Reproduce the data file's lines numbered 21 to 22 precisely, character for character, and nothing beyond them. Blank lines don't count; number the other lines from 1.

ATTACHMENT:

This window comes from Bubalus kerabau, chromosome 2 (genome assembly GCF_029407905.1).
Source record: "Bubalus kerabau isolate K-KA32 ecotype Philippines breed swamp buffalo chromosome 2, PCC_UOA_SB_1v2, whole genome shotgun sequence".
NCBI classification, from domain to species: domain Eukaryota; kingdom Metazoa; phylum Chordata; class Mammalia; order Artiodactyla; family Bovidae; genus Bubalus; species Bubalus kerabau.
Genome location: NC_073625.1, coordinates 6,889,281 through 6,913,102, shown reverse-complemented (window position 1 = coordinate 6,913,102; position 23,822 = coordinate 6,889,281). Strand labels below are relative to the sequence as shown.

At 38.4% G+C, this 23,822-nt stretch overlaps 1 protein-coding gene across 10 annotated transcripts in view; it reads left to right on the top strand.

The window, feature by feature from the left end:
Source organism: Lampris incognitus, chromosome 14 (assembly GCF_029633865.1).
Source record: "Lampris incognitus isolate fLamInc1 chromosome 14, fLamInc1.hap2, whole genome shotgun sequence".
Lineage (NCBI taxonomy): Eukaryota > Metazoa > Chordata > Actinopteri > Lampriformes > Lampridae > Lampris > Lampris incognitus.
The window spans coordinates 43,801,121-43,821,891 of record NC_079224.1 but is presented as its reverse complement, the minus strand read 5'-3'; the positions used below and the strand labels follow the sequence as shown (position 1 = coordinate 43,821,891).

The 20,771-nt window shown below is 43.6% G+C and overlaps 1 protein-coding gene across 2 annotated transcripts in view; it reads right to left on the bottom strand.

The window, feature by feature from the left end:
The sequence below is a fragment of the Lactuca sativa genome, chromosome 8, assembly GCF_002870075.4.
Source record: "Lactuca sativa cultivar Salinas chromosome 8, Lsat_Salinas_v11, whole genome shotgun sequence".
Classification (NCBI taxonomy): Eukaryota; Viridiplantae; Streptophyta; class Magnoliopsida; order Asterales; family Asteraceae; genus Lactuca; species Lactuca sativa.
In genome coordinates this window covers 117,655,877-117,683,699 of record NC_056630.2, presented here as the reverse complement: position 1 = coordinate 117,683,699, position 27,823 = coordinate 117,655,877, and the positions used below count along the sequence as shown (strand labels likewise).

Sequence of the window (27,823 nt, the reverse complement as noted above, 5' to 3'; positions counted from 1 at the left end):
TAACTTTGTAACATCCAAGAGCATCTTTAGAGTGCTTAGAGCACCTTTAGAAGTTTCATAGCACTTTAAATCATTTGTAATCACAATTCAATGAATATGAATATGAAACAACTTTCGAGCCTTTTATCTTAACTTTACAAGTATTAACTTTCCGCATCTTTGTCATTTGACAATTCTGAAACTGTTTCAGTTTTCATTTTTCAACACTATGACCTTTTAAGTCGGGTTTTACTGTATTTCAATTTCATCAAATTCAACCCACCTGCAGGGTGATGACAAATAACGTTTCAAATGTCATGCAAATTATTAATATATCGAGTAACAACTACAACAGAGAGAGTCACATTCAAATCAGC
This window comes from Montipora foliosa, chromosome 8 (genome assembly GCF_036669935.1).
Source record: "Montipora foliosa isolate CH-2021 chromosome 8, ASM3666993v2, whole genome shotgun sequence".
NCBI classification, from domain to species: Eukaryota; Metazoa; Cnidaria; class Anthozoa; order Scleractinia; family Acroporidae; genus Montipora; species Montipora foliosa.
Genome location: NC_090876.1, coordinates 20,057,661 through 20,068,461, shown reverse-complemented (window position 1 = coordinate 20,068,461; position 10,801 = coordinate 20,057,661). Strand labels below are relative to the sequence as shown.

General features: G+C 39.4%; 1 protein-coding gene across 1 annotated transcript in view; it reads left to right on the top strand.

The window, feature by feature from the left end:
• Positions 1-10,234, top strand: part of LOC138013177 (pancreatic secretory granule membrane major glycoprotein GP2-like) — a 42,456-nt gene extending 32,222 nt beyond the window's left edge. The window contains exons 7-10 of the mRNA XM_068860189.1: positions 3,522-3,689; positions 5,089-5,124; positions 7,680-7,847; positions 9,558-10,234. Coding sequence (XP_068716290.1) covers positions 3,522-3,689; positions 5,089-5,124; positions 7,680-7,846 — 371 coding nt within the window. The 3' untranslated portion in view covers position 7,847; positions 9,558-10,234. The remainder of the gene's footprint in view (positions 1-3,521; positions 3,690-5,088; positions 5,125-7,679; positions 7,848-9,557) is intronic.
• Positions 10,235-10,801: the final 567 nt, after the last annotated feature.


NCBI classification, from domain to species: Eukaryota; Metazoa; Cnidaria; class Anthozoa; order Scleractinia; family Acroporidae; genus Montipora; species Montipora foliosa.
Genome location: NC_090876.1, coordinates 20,057,661 through 20,068,461, shown reverse-complemented (window position 1 = coordinate 20,068,461; position 10,801 = coordinate 20,057,661). Strand labels below are relative to the sequence as shown.